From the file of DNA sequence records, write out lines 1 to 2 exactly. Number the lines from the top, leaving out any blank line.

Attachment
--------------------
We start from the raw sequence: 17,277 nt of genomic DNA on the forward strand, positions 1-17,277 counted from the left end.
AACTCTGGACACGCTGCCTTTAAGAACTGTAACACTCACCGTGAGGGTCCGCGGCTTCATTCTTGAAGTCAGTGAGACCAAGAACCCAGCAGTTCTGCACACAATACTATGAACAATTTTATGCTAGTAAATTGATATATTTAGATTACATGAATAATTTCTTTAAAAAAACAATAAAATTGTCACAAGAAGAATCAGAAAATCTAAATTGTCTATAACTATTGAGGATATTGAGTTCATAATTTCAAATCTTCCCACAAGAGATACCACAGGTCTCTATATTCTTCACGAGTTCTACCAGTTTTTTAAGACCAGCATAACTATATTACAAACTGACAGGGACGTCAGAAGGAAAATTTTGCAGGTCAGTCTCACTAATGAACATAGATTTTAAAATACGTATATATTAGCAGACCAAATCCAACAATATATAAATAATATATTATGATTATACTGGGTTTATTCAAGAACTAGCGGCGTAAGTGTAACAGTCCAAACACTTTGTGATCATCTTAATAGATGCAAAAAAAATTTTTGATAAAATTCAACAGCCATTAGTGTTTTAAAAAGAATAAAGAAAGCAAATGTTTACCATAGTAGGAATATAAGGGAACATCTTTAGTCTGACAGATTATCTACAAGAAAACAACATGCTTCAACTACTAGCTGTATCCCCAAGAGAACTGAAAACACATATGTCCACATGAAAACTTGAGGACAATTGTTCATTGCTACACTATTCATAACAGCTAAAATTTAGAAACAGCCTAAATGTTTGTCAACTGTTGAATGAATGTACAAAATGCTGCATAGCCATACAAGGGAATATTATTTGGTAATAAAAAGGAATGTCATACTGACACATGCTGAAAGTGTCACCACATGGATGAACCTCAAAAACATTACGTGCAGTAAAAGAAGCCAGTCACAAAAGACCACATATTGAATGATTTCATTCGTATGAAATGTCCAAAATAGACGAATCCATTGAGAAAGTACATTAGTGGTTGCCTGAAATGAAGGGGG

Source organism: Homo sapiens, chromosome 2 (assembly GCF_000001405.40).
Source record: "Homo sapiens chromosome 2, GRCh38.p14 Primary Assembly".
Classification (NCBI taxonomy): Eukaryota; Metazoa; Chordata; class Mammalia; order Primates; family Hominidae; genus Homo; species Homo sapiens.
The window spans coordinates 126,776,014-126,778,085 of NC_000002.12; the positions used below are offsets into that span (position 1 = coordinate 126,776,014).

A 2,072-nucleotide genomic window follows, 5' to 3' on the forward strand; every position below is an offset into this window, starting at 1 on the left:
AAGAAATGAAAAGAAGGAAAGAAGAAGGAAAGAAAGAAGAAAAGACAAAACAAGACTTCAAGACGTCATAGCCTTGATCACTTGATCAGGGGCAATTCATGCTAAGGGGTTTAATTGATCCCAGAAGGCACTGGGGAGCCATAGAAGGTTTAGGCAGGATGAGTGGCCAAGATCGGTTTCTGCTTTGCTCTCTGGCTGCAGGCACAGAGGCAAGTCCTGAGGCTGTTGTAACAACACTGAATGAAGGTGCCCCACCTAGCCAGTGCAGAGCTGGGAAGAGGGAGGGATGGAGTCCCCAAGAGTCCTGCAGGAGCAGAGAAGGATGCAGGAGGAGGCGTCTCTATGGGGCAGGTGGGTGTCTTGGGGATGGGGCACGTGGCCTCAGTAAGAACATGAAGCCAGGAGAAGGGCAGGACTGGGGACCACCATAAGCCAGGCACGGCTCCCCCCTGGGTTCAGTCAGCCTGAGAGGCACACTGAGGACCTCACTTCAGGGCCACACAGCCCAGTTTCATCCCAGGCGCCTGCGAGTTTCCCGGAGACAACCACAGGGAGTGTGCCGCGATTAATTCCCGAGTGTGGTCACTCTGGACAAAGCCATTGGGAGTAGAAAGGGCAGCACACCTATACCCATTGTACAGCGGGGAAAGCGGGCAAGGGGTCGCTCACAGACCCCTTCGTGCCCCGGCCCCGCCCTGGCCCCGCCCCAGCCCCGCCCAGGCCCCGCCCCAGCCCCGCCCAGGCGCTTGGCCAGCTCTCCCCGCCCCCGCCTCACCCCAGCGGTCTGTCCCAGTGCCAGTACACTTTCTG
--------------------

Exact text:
We start from the raw sequence: 17,277 nt of genomic DNA on the forward strand, positions 1-17,277 counted from the left end.
AACTCTGGACACGCTGCCTTTAAGAACTGTAACACTCACCGTGAGGGTCCGCGGCTTCATTCTTGAAGTCAGTGAGACCAAGAACCCAGCAGTTCTGCACACAATACTATGAACAATTTTATGCTAGTAAATTGATATATTTAGATTACATGAATAATTTCTTTAAAAAAACAATAAAATTGTCACAAGAAGAATCAGAAAATCTAAATTGTCTATAACTATTGAGGATATTGAGTTCATAATTTCAAATCTTCCCACAAGAGATACCACAGGTCTCTATATTCTTCACGAGTTCTACCAGTTTTTTAAGACCAGCATAACTATATTACAAACTGACAGGGACGTCAGAAGGAAAATTTTGCAGGTCAGTCTCACTAATGAACATAGATTTTAAAATACGTATATATTAGCAGACCAAATCCAACAATATATAAATAATATATTATGATTATACTGGGTTTATTCAAGAACTAGCGGCGTAAGTGTAACAGTCCAAACACTTTGTGATCATCTTAATAGATGCAAAAAAAATTTTTGATAAAATTCAACAGCCATTAGTGTTTTAAAAAGAATAAAGAAAGCAAATGTTTACCATAGTAGGAATATAAGGGAACATCTTTAGTCTGACAGATTATCTACAAGAAAACAACATGCTTCAACTACTAGCTGTATCCCCAAGAGAACTGAAAACACATATGTCCACATGAAAACTTGAGGACAATTGTTCATTGCTACACTATTCATAACAGCTAAAATTTAGAAACAGCCTAAATGTTTGTCAACTGTTGAATGAATGTACAAAATGCTGCATAGCCATACAAGGGAATATTATTTGGTAATAAAAAGGAATGTCATACTGACACATGCTGAAAGTGTCACCACATGGATGAACCTCAAAAACATTACGTGCAGTAAAAGAAGCCAGTCACAAAAGACCACATATTGAATGATTTCATTCGTATGAAATGTCCAAAATAGACGAATCCATTGAGAAAGTACATTAGTGGTTGCCTGAAATGAAGGGGG